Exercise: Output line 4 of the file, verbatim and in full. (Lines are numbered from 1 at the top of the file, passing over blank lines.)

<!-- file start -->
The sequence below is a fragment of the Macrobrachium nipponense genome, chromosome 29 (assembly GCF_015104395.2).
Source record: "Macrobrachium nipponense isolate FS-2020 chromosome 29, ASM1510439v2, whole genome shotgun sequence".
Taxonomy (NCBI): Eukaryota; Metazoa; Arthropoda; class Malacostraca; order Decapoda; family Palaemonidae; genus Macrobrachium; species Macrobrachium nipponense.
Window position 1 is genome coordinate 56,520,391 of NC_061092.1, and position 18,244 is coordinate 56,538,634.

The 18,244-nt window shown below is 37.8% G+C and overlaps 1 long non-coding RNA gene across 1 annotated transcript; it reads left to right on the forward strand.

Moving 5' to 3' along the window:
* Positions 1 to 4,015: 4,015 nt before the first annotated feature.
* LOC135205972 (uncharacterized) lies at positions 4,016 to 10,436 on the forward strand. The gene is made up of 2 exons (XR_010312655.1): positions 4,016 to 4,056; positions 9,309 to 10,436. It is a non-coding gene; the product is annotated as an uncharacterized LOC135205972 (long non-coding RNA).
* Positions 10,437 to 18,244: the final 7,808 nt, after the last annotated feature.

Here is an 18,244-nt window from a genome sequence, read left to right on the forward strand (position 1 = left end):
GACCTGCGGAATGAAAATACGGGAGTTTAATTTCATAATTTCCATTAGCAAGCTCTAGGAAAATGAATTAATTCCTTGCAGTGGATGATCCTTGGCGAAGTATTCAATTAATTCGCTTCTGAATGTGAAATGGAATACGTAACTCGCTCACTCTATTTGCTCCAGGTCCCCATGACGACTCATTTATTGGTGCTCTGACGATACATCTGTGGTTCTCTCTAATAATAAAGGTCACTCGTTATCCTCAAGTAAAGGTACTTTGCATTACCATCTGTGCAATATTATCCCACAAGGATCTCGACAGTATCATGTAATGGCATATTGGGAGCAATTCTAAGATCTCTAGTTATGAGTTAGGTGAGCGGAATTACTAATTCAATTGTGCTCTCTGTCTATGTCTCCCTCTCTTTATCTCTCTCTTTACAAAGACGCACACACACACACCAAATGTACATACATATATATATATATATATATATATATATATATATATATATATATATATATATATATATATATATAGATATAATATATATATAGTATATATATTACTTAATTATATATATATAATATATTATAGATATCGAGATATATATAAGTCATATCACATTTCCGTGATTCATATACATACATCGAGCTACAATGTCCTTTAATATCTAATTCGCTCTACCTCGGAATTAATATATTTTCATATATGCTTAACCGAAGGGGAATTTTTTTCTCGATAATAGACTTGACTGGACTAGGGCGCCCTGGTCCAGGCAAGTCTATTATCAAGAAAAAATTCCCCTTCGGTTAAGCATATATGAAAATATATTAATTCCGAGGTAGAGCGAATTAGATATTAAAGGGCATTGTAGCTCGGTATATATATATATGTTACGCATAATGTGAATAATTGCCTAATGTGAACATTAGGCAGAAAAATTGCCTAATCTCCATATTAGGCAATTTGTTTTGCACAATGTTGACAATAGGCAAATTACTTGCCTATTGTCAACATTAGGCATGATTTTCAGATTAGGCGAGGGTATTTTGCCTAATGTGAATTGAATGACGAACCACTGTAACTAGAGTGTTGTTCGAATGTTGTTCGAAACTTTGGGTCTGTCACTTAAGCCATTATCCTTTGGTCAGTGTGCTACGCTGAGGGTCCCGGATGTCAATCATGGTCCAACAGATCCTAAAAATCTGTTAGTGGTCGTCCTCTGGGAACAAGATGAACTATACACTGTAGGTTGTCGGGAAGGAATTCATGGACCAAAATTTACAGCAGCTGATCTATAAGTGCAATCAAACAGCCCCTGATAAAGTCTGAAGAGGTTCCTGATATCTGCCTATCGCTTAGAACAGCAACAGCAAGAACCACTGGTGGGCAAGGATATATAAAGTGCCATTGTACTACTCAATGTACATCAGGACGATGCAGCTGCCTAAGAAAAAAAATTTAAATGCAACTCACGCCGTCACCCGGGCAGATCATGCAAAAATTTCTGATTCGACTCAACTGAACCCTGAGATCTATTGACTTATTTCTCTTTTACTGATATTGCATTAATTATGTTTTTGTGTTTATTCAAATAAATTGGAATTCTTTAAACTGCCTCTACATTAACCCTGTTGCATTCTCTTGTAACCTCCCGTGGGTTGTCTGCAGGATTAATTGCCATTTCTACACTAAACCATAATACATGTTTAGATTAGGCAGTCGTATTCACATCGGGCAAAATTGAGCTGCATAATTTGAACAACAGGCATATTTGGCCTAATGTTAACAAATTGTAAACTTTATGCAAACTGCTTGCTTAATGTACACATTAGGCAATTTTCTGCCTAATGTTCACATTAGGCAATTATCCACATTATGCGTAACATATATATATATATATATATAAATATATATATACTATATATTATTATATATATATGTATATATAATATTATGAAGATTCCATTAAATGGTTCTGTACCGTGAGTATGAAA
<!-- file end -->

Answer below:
Window position 1 is genome coordinate 56,520,391 of NC_061092.1, and position 18,244 is coordinate 56,538,634.